The Story Of The Salisbury Symphony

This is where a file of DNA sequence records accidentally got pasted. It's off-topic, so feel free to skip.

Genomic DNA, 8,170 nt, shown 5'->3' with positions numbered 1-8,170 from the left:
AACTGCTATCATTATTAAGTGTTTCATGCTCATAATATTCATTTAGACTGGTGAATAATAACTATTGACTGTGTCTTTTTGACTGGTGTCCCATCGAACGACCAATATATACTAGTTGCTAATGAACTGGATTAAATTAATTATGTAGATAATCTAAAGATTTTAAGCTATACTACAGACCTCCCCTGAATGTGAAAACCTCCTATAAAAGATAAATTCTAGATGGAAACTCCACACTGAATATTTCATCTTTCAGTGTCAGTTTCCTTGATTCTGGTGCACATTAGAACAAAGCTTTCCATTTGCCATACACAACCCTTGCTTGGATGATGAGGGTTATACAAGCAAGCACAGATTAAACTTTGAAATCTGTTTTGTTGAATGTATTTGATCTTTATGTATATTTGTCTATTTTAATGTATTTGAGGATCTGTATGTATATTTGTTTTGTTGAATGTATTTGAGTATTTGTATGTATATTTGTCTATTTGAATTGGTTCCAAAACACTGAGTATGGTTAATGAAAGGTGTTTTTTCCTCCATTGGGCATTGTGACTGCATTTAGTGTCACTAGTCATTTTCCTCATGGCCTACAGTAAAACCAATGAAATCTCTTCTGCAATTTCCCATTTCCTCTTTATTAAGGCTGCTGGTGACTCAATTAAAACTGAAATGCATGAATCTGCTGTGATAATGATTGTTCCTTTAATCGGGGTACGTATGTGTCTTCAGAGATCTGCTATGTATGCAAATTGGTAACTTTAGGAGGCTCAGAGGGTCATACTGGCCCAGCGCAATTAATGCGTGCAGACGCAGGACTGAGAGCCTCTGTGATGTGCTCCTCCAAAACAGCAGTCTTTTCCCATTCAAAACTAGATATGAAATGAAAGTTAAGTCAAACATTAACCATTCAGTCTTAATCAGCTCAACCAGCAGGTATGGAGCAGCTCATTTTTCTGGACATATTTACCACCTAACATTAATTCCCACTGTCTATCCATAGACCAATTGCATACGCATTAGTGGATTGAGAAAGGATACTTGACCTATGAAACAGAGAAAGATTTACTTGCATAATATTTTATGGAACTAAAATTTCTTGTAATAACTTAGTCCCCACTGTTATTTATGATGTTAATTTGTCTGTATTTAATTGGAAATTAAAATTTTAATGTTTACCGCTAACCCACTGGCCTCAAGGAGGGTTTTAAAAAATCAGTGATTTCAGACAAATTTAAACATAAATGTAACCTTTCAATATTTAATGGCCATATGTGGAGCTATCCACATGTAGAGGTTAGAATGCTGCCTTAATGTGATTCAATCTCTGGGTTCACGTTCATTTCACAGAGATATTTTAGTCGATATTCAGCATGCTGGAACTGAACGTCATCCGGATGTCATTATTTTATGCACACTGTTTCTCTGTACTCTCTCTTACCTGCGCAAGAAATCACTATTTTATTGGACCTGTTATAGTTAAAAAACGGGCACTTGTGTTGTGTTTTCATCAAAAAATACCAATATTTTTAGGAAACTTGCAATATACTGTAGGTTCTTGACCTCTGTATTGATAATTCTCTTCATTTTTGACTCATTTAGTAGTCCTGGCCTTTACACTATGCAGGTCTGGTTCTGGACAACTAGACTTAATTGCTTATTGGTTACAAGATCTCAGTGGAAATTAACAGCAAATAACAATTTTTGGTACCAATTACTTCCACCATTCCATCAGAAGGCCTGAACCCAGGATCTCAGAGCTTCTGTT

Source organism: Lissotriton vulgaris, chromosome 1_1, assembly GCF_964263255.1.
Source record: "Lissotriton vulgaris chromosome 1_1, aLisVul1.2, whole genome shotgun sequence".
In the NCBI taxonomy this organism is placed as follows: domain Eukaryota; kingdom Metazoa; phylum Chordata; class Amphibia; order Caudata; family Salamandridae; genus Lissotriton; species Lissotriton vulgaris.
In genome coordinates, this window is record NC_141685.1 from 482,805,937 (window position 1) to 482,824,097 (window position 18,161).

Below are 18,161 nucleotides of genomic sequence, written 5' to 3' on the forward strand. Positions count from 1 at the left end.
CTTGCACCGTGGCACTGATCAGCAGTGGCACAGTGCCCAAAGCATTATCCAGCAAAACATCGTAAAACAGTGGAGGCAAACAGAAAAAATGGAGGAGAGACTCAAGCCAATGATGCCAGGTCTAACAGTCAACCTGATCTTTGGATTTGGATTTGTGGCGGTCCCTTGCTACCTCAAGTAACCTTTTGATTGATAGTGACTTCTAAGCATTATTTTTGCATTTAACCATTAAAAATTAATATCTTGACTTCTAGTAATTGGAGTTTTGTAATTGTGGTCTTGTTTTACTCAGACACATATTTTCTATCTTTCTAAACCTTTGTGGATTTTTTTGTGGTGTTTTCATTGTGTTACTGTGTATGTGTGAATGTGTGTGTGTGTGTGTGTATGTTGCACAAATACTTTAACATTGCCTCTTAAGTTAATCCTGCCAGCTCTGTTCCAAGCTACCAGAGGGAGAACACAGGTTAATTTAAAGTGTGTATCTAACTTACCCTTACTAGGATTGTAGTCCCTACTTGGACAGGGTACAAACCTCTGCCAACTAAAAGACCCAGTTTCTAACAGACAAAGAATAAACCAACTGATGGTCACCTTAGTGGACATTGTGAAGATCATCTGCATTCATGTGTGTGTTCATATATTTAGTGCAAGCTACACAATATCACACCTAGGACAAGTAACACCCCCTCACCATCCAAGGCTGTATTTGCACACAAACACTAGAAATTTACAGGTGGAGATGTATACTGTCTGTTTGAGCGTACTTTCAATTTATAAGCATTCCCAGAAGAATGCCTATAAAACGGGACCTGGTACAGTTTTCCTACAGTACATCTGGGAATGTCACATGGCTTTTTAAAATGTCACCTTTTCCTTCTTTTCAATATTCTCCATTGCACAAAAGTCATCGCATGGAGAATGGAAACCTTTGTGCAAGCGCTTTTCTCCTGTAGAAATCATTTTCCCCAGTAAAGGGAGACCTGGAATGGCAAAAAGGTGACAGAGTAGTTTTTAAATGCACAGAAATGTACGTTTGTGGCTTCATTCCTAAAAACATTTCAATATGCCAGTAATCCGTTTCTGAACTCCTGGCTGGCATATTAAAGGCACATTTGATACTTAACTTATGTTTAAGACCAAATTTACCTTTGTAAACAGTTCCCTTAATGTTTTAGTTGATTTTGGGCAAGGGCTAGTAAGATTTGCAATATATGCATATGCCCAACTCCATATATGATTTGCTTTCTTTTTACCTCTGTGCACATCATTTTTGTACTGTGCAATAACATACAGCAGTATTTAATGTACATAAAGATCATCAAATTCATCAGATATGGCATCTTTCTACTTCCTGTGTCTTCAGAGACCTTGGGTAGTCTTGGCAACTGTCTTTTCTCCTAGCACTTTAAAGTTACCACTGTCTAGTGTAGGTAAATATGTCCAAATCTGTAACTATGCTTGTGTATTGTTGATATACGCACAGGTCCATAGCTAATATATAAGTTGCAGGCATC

The Salisbury Symphony practicing. Photo: Marshall Terry Saturday night the Salisbury Symphony is performing a concert. That's right, the Salisbury Symphony. The small town about 40 miles north of Charlotte has had its own professional orchestra for more than 40 years. And it was started by a sort of "Johnny Appleseed" of symphonies. It's Sunday night and the symphony's string section is crammed into a small room at Catawba College for rehearsal. Maybe not the most ideal day or time to practice, but when you share musicians with other symphonies in the region you have to be flexible. "Our orchestra improves by our willingness to schedule around those other orchestras," says conductor David Hagy. "As a result we get to use those musicians from Greensboro and Winston Salem who really are quite fine. " Hagy has been at the helm for 25 years. The Salisbury Symphony typically has around 60 or 70 musicians. The Charlotte Symphony can have up to twice that many. But Hagy says his symphony definitely holds it own. "Most of our community residents would say they we're better than them all the time because they have a sense of ownership with this orchestra," says Hagy. "And they're very proud of it, so they're always going to say that it's better." Salisbury has a population of about 34,000 people. There are other cities with similar populations that have orchestras, but Salisbury stands out because it's surrounded by several larger cities with symphonies. Mary Messinger. Photo: Marshall Terry Mary Messinger describes herself as the "mother" of the Salisbury Symphony "I don't play anything," Messinger says. "I just love music." In 1966, Messinger was a housewife with a mission. "I felt that even though we were a small town we needed music," Messinger says. "Music makes a community. So some of my friends we got together and we raised some money and we hired a director." A director with an impressive resume. His name was Albert Chaffoo, and he was from Iraq. Chaffoo attended the Royal Academy of Music and the Royal Military School of Music in London. Then in Iraq the government appointed him director of music. In the 1940s, Chaffoo formed the Baghdad Symphony Orchestra, which today is called the Iraqi National Symphony Orchestra. Chaffoo and his family emigrated to the U.S. in the 1950s, and he went from organizing a national symphony in Iraq to setting up orchestras in small town America. There was Defiance, Ohio, Hickory, today's Western Piedmont Symphony, and then he ended up in Salisbury. "He loved a challenge," says Chaffooo's son Richard Chaffoo. "He loved creating. His real creative juices were creating something from scratch." Albert Chafoo That's Chaffoo's son Richard Chaffoo, who for a time played cello in his father's orchestra. Today he's a plastic surgeon in southern California. He says another reason his father chose Salisbury was the chance to become a music professor at Catawba College. That's where the Salisbury Symphony is based. Chaffoo says his father was passionate about teaching no matter the age of the students and was proud of a summer youth program he organized. "He would take these kids from various ages," Chafoo. "They'd start out not being able to read music at all, probably no exposure to music. And at the end of the six week course they'd give a concert. And the parents were just amazed." But Chaffoo did upset some in the community. He put the president of nearby Livingstone College - an African-American - on the symphony's board. He also had black musicians in the orchestra. "That's the kind of man my father was," Chaffoo says. He was really ahead of his time. He was very much for the underdog and for what was right or what should be right and righting wrongs." Perhaps it's because he grew up Catholic in predominately-Muslim Iraq. "He used to say 'we had to hide the Christmas tree,'" Chaffoo says. Chaffoo retired in the early 1980s and eventually followed his son to California. He died two years ago. But Chaffoo returned to Salisbury for the symphony's 40th anniversary concert and conducted two pieces. He was 90 and had to use a cane to get on stage. He received a standing ovation says the symphony's executive director Linda Jones. And then left the stage on his own. "It was a wonderful illustration of how music can empower a person," Jones says. "There's an old man hobbling up to the stage with a cane and there was this young man, vibrant leaving it."